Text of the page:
Security is always one of the top priorities considered in any business application, especially in the financial sector. Our recent project for a financial services client requires the ability to store and share business documents among end users in a web application. It is far from the simple access control with user authorization and authentication as used commonly in any content management systems (CMS). The ultimate solution needs to prove that the encrypted document can’t be viewed when downloaded by a genius hacker or a curious IT person who has Superuser access.
Still, it should be an easy-to-use approach for authorized users, who are normal business people with common experience of office applications. Obviously, the solution needs to consider at least three key features: Securely transmit the documents over the network, protecting against man-in-the-middle attacks. Encrypt the documents on the server with a strong cipher, which stops an unauthorized person getting to the sensitive information even if the encrypted documents should somehow be leaked. Share the cipher among end users safely, permitting authorized user access conveniently without need for special skills. Keeping the above requirements in mind, the architectural plan seeks to meet the challenges by using a couple of standards; compared to an ad-hoc solution, they are widely accepted, maturely implemented, and confidently proven as well as much more cost-effective for the client.
For the secure transmission, HTTPS, as a widely deployed secure communication protocol over the internet, provides a guarantee that the user can communicate with the server. It also ensures that the contents of communications between the user and site cannot be read or forged by any third party. It is a common feature in almost any browser and server with nearly no cost to use immediately. For the document encryption, we chose the Advanced Encryption Standard (AES), as used by the U.S. government (effected as a federal government standard on May 26, 2002) to protect classified information. It has many open implemented software libraries throughout the world to encrypt sensitive data. There are three common cipher key sizes, 128, 192 or 256 bits. Though 128 bits is quite sufficient, 256 bits is used to provide extremely strong protection considering the performance is still acceptable, with the business document’s size usually less than 10MB. Using a not so strict analogy, it takes 500 years to break a 128 bits key cipher text and 1,000,000,000 years to break a 256 bit one. The trickiest part is sharing.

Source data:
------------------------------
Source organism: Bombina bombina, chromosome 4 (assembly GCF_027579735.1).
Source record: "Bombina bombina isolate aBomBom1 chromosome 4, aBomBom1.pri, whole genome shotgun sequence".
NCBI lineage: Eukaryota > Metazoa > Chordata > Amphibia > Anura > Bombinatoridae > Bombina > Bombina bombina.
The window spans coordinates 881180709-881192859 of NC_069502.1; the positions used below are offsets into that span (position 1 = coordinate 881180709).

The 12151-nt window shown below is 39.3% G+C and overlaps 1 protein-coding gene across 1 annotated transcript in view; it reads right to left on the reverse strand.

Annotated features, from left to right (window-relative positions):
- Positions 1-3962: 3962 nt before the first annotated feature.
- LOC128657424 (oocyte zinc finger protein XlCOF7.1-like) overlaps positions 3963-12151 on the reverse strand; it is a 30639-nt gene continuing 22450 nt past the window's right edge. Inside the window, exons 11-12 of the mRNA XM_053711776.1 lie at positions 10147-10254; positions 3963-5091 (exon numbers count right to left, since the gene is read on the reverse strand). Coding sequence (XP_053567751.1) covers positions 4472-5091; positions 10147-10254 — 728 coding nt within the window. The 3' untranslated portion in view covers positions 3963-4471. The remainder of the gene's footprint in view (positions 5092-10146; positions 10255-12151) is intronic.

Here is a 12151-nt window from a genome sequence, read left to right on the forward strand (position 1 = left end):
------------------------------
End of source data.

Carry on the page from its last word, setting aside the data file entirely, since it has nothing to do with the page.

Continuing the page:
A common scenario is user A (let’s call her Annie) uploads a document for user B (let’s call him Bob) to view. When Annie uploads a document, the server will encrypt it with a 256 bit cipher key. Bob needs the same cipher key to decrypt the document and view the sensitive information. However, he can’t simply store his cipher key in the database, because there is risk of access by an unauthorized person. Fortunately, we don’t need to reinvent the wheel here as well. Public-key cryptography addresses this in a standard way. Both Annie and Bob will have their own pair of digital keys: public and private. The public key could be disseminated widely; and the private key is protected by a password only known to the owner. Since anything encrypting with the public key could only be decrypted by the paired private key and vice versa, the keys pair achieves two functions: Something encrypted with Annie’s private key could only be decrypted by Annie’s public key, which means it authenticates that the encrypted stuff originated from Annie as the holder of the paired private key; Something encrypted with Bob’s public key ensures that only Bob, as the holder of the paired private key, can decrypt it.
So, Annie could encrypt the cipher key firstly with her own private key (requiring her password), then with Bob’s public key (known publicly). Next, the encrypted outcome could be shared with Bob in any open channel (in our case, stored in the database) with no worries of any unauthorized person accessing it. Only when Bob gets the encrypted outcome, could he start to decrypt it firstly with his own private key (need his password), then with Annie’s public key (known publicly) to get the original cipher key for viewing the business document from Annie properly. With the standards discussed above, we closed the circle of a confident solution to store and share business documents securely as well as providing easy-of-use experience. The end users only need to keep their passwords in mind as usual, with no extra burden. All the complexities are handled in the background and are hidden to them.